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August Issue 2006
Gibbes Museum of Art in Charleston, SC, Features Works by WPA Artists
The Gibbes Museum of Art in Charleston, SC, will present the exhibition, America at Work: WPA Prints from the Gibbes Collection, featuring an exhibit of government-supported art from the Era of the Great Depression, on view in the Museum's Charleston Renaissance Gallery, from Aug. 25 through Apr. 15, 2007.
The exhibition represents the initiative of the Depression-era US government to revitalize the nation through the visual arts and art education. This exhibition showcases approximately 25 prints from the Gibbes' permanent collection that were created under the auspices of the Federal Art project, an initiative that provided employment for out-of work artists and created artwork for such public buildings as county courthouses, post offices and libraries.
During the Great Depression
of the 1930s, President Franklin Delano Roosevelt launched his
ambitious Works Progress Administration (WPA) programs that sent
millions of unemployed Americans back to work, including more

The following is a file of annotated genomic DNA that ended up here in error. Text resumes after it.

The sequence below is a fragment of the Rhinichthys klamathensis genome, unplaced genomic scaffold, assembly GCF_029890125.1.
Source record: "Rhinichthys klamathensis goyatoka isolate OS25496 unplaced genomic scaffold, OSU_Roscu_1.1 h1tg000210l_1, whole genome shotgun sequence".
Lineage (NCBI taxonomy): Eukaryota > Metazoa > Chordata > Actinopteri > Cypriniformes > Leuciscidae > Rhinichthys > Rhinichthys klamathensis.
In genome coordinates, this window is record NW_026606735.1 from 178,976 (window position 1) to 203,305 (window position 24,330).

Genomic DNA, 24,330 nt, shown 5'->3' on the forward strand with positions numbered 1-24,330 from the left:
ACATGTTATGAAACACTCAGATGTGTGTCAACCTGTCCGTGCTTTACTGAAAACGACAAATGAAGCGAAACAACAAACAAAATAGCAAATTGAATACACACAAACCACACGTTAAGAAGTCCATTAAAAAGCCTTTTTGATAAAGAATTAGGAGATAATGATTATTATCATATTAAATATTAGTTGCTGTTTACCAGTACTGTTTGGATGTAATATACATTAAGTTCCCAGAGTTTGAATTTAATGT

than 5,000 artists. Under the auspices of the WPA, the Federal
Art Project afforded opportunities to a diverse group of artists,
including women, African-Americans and immigrants from Russia,
China and other countries. Reputed to have created more than
200,000 separate works, FAP artists created posters, murals and
paintings - some of which stand among the most significant pieces
of public art in the country.
The Gibbes Museum of Art houses the only collection of WPA prints in South Carolina. In 2004 the Gibbes was able to catalogue the collection through the generous support of Reba and Dave Williams, who funded the project through a grant from the Print Research Foundation, Stamford, CT.
For further information
check our SC Institutional Gallery listings, call the Museum at
843/722-2706 or at (www.gibbesmuesum.org).
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